Because this type of ejection is also seen in binary star (two stars orbiting each other) systems, the new insights may help astronomers understand how those systems develop.

"We not only found where the gamma-rays came from but also got a look at a previously unseen scenario that may be common in other nova explosions," said Laura Chomiuk from the Michigan State University in the US.

They combined data from telescopes that are hundreds or even thousands of kilometres apart.

Highly-detailed images produced using radio telescopes from across Europe and America have pinpointed the locations where a stellar explosion (called a nova), emitted gamma-rays (extremely high-energy radiation).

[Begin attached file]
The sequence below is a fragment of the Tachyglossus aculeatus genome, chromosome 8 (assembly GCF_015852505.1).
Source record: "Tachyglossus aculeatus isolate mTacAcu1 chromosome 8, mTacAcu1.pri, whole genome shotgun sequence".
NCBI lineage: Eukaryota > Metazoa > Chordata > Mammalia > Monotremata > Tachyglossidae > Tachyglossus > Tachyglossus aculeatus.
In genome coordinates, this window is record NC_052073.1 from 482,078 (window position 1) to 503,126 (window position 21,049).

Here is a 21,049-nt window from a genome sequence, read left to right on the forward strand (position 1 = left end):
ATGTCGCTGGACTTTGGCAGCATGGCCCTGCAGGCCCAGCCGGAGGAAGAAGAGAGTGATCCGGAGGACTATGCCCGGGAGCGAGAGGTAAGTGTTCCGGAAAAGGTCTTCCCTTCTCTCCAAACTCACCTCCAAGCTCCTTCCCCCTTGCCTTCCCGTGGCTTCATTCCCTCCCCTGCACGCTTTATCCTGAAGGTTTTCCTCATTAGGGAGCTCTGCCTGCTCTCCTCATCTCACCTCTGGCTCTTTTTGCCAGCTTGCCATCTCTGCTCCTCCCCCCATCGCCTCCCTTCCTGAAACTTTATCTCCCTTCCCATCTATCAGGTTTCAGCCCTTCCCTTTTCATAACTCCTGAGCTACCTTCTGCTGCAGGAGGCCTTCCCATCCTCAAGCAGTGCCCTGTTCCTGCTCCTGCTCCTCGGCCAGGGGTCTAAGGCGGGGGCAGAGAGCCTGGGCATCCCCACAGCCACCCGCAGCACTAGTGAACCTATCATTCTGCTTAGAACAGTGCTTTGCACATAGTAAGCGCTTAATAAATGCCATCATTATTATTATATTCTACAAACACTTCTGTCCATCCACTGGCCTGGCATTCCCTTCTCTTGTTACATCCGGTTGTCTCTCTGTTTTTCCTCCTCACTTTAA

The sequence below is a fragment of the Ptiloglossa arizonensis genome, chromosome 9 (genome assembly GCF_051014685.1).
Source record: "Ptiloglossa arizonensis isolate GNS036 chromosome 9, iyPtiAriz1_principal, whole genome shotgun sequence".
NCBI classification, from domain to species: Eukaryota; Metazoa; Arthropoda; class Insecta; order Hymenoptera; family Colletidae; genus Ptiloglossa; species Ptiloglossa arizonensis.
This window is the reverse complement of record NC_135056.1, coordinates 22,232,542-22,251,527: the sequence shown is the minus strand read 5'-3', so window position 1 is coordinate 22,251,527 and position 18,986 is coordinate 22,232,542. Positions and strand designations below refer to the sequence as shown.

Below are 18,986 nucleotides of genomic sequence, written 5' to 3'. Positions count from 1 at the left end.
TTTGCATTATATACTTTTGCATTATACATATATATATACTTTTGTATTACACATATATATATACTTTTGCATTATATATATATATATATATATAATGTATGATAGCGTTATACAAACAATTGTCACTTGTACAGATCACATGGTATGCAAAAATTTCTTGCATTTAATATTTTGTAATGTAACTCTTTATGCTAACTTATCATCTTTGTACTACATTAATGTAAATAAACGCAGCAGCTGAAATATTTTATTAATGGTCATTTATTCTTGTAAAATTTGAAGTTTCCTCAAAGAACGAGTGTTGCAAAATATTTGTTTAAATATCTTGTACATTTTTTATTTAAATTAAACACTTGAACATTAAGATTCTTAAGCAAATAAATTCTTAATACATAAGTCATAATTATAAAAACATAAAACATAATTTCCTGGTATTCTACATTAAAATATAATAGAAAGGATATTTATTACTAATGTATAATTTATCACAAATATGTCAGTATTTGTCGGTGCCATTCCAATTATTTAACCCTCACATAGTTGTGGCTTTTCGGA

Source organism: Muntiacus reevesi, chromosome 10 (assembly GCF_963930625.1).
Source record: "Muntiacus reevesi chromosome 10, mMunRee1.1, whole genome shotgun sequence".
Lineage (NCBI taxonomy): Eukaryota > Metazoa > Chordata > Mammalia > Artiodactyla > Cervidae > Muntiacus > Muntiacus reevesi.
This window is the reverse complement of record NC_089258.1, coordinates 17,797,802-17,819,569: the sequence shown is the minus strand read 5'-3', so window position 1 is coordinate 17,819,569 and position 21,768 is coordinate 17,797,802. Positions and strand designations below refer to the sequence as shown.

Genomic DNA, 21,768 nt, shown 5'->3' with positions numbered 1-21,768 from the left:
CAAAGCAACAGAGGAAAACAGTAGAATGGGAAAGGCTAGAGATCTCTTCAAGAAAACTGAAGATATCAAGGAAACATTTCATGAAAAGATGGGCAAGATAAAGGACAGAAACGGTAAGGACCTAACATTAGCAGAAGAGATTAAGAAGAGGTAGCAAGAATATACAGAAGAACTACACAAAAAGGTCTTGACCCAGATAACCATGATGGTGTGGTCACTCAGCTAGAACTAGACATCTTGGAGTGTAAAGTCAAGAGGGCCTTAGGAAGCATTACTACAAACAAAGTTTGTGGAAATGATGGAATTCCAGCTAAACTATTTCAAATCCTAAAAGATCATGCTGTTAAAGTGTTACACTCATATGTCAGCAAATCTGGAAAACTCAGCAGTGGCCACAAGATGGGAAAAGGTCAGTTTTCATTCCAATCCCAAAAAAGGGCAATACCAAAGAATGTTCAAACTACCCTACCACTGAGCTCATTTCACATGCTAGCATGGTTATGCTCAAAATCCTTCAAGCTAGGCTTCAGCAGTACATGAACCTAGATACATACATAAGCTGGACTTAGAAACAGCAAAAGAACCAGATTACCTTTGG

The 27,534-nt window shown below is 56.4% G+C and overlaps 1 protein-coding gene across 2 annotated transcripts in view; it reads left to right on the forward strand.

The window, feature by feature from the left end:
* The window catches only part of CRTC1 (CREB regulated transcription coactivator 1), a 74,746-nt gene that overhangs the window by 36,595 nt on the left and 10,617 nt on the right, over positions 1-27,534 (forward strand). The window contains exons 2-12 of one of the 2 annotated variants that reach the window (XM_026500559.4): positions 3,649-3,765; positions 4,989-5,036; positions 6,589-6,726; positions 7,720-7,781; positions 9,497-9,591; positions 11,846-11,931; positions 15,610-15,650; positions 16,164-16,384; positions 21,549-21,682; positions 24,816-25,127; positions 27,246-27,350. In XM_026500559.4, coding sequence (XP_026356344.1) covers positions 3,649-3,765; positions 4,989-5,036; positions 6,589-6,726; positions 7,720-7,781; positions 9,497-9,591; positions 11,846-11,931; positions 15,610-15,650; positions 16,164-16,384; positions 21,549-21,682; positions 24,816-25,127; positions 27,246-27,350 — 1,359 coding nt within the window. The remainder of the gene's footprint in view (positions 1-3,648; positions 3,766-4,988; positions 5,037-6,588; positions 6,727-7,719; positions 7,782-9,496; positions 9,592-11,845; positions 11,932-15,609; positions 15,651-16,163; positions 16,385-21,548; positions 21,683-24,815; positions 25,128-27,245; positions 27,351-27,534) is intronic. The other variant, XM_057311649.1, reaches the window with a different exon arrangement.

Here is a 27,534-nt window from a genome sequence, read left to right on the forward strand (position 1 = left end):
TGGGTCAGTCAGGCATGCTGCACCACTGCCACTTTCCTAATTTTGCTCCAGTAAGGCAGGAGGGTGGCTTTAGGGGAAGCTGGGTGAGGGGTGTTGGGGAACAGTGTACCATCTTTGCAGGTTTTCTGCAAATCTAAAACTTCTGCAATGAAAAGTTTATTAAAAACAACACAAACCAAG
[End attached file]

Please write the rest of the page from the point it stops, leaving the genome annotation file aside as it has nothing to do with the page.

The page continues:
A nova occurs when gas from a companion star falls onto the surface of a white dwarf star in a binary system.

This triggers a thermonuclear explosion on the surface of the star which blasts the gas into space at speeds of millions of miles per hour.

When it explodes it brightens hugely, leading in some cases to the appearance of a new star in the sky, hence the term nova.

Astronomers did not expect this nova scenario to produce high-energy gamma rays.

However, in 2012, NASA's Fermi spacecraft detected gamma-rays coming from a nova called V959 Mon, some 6500 light-years away from Earth.

Later observations revealed two distinct knots of radio emission. These knots then were seen to move away from each other.

This observation allowed scientists to put together a picture of how the radio knots and the gamma rays were produced.

"Now, we may be able to use novae as a 'testbed' for improving our understanding of this critical stage of binary evolution," researchers concluded.

The results were published in the journal Nature.


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